There are a few reasons why I would never recommend calorie counting for weight loss.

 

  1. Calories In vs Calories Out.

We have all heard statements like: it’s a simple matter of physics, Calories equal energy so if you consume less calories you’ll lose weight. Actually, it’s not that simple. The type of food we get our calories from affects how our body processes them. 100 calories of sugar and 100 calories of complex carbohydrates are not the same.

 

  1. It’s a LOT of Work.

To count calories, food has to be weighed and logged. We are naturally bad at guessing food quantities, weights and portion sizes, so we end up logging them inaccurately. Also, he constant logging makes eating a nightmare and everything has to be meticulously planned. Not much fun at all.

 

  1. Disordered Eating.

Calorie counting can be obsessive. By definition it has to be! This can, and unfortunately sometimes does, lead to disordered eating.

 

I recently had an unintentional foray into calorie counting myself. To cut a longish story short, I had been giving the ketogenic diet a test ride and I didn’t like it (another post). I had been tracking my macros (carbs, protein, fat. But mostly carbs) quite fanatically.

 

Now a little bit of background.

 

It had been some time since I weighed myself, or took any notice at all of my food intake, and I was aware that I had started to eat a bit more than I usually would, and a bit more of the foods I wouldn’t usually eat too much of.

 

I had a vacation, ended up overindulging and I wasn’t eating very mindfully. All of a sudden, my jeans didn’t fit- the same size jeans I have been wearing for years! Fortunately, being in the line of work I’m in, this wasn’t a major concern to me. I’m well versed in mindful eating and changing unhealthy habits so I knew I’d bounce back to normal. But, I saw it as the perfect opportunity to try out the current buzz diet and go Keto to tell y’all about it! This meant diligently tracking my macros and inevitably, also tracking my calories.

 

I was using an excellent app to keep track of my carbs, and when I decided after 4 days – ahem, that Keto wasn’t for me, I carried on using the app to track my calorie intake.

 

And count calories I did. Every waking moment of the day.

 

My meals were planned in advance and recorded in advance and altered in advance every day. I’d recorded them before I’d eaten them. I weighed everything.Including veggies. I was still trying to keep my carbs low so I stopped eating fruit! I craved applesconstantly.

 

And then I caved. I ate an apple, then another. Then I ate a plain Greek yogurt and I went over, not only my carb allowance, but my calorie allowance too. I did this repeatedly for days. I went over my calorie allocation to the point of regularly feeling uncomfortably full after eating.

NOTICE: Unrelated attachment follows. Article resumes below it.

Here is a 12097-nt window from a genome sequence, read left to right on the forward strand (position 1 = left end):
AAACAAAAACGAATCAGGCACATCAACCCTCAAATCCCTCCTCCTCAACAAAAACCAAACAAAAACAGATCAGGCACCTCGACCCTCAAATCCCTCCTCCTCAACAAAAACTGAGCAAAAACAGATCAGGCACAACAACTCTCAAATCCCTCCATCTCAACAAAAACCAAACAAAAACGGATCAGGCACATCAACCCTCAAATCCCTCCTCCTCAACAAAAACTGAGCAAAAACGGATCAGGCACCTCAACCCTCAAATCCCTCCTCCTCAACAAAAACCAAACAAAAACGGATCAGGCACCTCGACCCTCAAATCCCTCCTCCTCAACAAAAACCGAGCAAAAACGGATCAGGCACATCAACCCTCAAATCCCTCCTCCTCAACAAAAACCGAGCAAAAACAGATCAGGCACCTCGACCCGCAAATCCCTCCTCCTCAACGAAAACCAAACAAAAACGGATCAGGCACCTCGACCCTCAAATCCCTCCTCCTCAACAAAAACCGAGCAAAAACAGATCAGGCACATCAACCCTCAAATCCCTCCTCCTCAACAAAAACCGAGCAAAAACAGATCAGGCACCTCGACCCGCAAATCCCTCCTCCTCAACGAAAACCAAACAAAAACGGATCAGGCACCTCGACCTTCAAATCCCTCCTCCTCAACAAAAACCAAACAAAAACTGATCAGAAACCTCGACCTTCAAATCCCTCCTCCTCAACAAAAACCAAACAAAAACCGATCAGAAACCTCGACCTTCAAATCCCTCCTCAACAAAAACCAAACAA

I took the kids out for ice cream and guiltily ordered a single scoop. I ate it then ordered another. I felt completely out of control.

 

And then I felt the guilt.
And I felt shame.

 

For eating apples and plain Greek yogurt and 2 scoops of ice cream.

 

I was taken back to the age of 18 and relived the feelings around food that I had then. Unhealthy, damaging, distorted feelings that I thought were long behind me. I pinched my thigh fat in front of a mirror.

 

Nope. Not going there.

 

I count myself very lucky for that fact that I am able to step back from those kinds of feelings and say, ‘this is not real. What I am seeing and feeling right now is not representative of reality.’

 

So I stopped immediately.

 

I stopped counting my macros, and I stopped planning my meals. I made an effort to eat healthily and mindfully, but I didn’t deprive myself of anything I wanted. I started paying attention again to how different foods affected my mood and physical feelings.

 

What I learned should not have come as a surprise to me. But for some reason it did. When I wasn’t counting calories, I ate less. I didn’t feel hungry or deprived, I ate when I wanted to, what I wanted to. I ate mindfully and stopped when I was full as opposed to when the plate was empty. I listened to my body. Ate what I craved, avoided what I didn’t. I ate when I was hungry. When I wasn’t hungry, I didn’t think of food at all.

 

I ate less without trying to, the weight started to come off, and my jeans fit again.

 

So what’s my point here?

 

I undertook an experiment only to come to a conclusion I already knew. Our bodies are naturally extremely good at regulating what we eat – both types of food and quantities. Naturally, our bodies regulate our calories to make sure we don’t eat too much or too little. People who are ‘naturally slim’ don’t need to count calories. They don’t eat exactly the same amount each day but we don’t gain or lose significant weight. It is naturally regulated.

 

All we need to do is tune back in with our bodies to exploit this natural regulation. And to say ‘exploit’ seems almost dramatic considering it’s what our body naturally falls into anyway.

 

The tools are there for the taking. This is not to say it’s easy – it isn’t. We have to learn to be in tune with our physical and emotional feelings again. Relearning old habits is a challenge that could never be considered a quick fix. You may lose 5lbs with keto in one week, but keeping it off is another story.

 

What you learn with keto, or calorie counting, or low fat, will last you months. But what you learn with lifestyle change, will last a life time.

 

I’d love to hear about your experiences with calorie counting! Let me know in the comments! 🙂